Prevalence of cataract surgery and visual outcomes in Indian immigrants in Singapore

The Singapore Indian eye study

Citation: Gupta P, Zheng Y, Ting TW, Lamoureux EL, Cheng C-Y, et al. (2013) Prevalence of Cataract Surgery and Visual Outcomes in Indian Immigrants in Singapore: The Singapore Indian Eye Study. PLoS ONE 8(10): e75584. doi:10.1371/journal.pone.0075584
Published: October 7, 2013

Abstractcataract surgery
Objective: To determine the prevalence of cataract surgery and factors associated with post-surgical visual outcomes in migrant Indians living in Singapore.
Research Design and Methods: We conducted a population-based study in 3,400 Indian immigrants residing in Singapore−the Singapore Indian Eye Study (SINDI). All participants underwent comprehensive medical eye examination and a standardized interview. Post-operative visual impairment (VI) was defined as best-corrected or presenting visual acuity (BCVA or PVA) of 20/60 or worse.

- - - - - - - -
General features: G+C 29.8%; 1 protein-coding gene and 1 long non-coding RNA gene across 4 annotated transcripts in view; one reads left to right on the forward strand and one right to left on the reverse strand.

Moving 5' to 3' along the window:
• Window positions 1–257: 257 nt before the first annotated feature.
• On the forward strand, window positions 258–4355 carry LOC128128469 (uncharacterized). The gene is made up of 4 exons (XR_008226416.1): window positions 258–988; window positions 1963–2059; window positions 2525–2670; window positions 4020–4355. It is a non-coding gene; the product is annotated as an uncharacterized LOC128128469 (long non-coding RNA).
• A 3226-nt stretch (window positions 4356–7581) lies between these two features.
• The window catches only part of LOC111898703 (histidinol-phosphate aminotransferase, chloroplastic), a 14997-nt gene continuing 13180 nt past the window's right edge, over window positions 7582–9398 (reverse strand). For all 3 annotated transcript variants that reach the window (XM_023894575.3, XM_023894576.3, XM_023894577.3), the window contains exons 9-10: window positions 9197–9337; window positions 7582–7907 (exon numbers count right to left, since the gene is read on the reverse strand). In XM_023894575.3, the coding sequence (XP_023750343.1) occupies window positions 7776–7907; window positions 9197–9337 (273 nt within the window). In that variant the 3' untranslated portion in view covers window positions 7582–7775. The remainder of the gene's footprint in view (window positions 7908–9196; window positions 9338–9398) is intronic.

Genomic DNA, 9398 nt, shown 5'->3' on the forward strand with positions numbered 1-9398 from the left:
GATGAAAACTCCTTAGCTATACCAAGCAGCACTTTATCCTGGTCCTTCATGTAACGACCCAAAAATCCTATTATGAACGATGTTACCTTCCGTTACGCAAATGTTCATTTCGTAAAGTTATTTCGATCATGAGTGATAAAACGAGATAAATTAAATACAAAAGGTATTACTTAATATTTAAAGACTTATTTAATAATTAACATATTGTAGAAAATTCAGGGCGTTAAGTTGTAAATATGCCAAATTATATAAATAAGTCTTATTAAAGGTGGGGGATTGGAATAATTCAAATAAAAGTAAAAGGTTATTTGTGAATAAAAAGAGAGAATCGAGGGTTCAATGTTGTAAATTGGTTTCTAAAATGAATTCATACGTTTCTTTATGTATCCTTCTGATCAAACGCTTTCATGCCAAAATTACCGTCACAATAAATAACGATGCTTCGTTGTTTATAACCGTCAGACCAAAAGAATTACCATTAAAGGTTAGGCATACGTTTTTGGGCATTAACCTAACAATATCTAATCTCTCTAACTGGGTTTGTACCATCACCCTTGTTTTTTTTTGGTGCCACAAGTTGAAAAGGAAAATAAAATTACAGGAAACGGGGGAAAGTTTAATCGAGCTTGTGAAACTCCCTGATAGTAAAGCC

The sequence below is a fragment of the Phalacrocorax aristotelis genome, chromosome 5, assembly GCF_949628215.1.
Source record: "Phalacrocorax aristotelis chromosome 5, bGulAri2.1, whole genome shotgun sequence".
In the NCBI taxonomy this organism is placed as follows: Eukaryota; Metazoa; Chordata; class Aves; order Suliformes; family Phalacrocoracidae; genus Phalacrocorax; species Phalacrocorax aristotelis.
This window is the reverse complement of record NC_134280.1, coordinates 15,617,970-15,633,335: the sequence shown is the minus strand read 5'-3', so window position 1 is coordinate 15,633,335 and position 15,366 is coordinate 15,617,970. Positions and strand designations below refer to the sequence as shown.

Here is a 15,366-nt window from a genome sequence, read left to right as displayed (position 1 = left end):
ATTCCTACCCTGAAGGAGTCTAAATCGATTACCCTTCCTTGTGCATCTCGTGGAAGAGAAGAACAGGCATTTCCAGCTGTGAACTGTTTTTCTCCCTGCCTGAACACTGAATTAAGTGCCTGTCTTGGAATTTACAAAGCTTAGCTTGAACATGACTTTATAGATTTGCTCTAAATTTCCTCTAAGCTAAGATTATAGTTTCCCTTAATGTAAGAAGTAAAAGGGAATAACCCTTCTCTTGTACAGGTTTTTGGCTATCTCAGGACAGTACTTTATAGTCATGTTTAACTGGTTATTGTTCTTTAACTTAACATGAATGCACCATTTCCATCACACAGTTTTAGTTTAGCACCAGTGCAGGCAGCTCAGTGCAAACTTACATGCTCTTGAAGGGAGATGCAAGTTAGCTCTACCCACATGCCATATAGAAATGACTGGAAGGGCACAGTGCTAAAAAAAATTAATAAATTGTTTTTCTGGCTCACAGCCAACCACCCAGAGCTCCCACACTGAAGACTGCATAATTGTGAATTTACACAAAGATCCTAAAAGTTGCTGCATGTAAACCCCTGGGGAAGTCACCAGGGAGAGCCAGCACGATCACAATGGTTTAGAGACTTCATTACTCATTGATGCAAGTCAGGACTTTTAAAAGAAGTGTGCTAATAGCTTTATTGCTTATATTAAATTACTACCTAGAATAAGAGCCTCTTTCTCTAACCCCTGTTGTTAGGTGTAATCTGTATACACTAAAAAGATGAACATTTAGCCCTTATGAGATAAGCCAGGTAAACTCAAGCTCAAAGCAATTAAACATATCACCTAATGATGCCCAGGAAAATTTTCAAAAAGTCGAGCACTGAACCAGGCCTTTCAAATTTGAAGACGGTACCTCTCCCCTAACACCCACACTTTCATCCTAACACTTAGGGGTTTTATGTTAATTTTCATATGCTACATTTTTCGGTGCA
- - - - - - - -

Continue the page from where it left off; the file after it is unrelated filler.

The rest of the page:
Results: The age- and gender-standardized prevalence of cataract surgery was 9.7% (95% confidence interval [CI]: 8.9%, 10.7%) in Singapore resident Indians. Post-operative VI defined by BCVA occurred in 10.9% eyes (87/795). The main causes of post-operative VI were diabetic retinopathy (20.7%), posterior capsular opacification (18.4%), and age-related macular degeneration (12.6%). Undercorrected refractive error doubled the prevalence of post-operative VI when PVA was used.
Conclusions: The rate of cataract surgery is about 10% in Indian residents in Singapore. Socioeconomic variables and migration had no significant impact on the prevalence of cataract surgery. Diabetic retinopathy was a major cause of post-operative VI in migrant Indians living in Singapore. Uncorrected postoperative refractive error remains an efficient way to improve vision.
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